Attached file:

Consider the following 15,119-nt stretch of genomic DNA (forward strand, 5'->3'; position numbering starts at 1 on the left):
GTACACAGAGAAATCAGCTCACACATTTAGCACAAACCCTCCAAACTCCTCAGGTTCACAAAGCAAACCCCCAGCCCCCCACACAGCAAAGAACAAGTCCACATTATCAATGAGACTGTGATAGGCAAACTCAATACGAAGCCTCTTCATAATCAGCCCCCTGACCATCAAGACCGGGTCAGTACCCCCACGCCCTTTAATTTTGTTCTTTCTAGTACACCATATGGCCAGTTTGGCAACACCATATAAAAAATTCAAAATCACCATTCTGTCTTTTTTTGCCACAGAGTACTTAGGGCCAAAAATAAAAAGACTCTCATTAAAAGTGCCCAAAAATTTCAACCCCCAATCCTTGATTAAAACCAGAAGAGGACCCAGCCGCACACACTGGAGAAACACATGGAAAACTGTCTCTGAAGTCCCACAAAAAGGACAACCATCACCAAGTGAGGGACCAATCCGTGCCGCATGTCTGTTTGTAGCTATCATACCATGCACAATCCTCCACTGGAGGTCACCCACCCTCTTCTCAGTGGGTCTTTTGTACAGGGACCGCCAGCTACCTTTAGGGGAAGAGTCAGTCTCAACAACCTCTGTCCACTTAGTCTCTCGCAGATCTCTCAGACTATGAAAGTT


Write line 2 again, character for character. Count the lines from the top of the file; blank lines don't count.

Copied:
GTACACAGAGAAATCAGCTCACACATTTAGCACAAACCCTCCAAACTCCTCAGGTTCACAAAGCAAACCCCCAGCCCCCCACACAGCAAAGAACAAGTCCACATTATCAATGAGACTGTGATAGGCAAACTCAATACGAAGCCTCTTCATAATCAGCCCCCTGACCATCAAGACCGGGTCAGTACCCCCACGCCCTTTAATTTTGTTCTTTCTAGTACACCATATGGCCAGTTTGGCAACACCATATAAAAAATTCAAAATCACCATTCTGTCTTTTTTTGCCACAGAGTACTTAGGGCCAAAAATAAAAAGACTCTCATTAAAAGTGCCCAAAAATTTCAACCCCCAATCCTTGATTAAAACCAGAAGAGGACCCAGCCGCACACACTGGAGAAACACATGGAAAACTGTCTCTGAAGTCCCACAAAAAGGACAACCATCACCAAGTGAGGGACCAATCCGTGCCGCATGTCTGTTTGTAGCTATCATACCATGCACAATCCTCCACTGGAGGTCACCCACCCTCTTCTCAGTGGGTCTTTTGTACAGGGACCGCCAGCTACCTTTAGGGGAAGAGTCAGTCTCAACAACCTCTGTCCACTTAGTCTCTCGCAGATCTCTCAGACTATGAAAGTT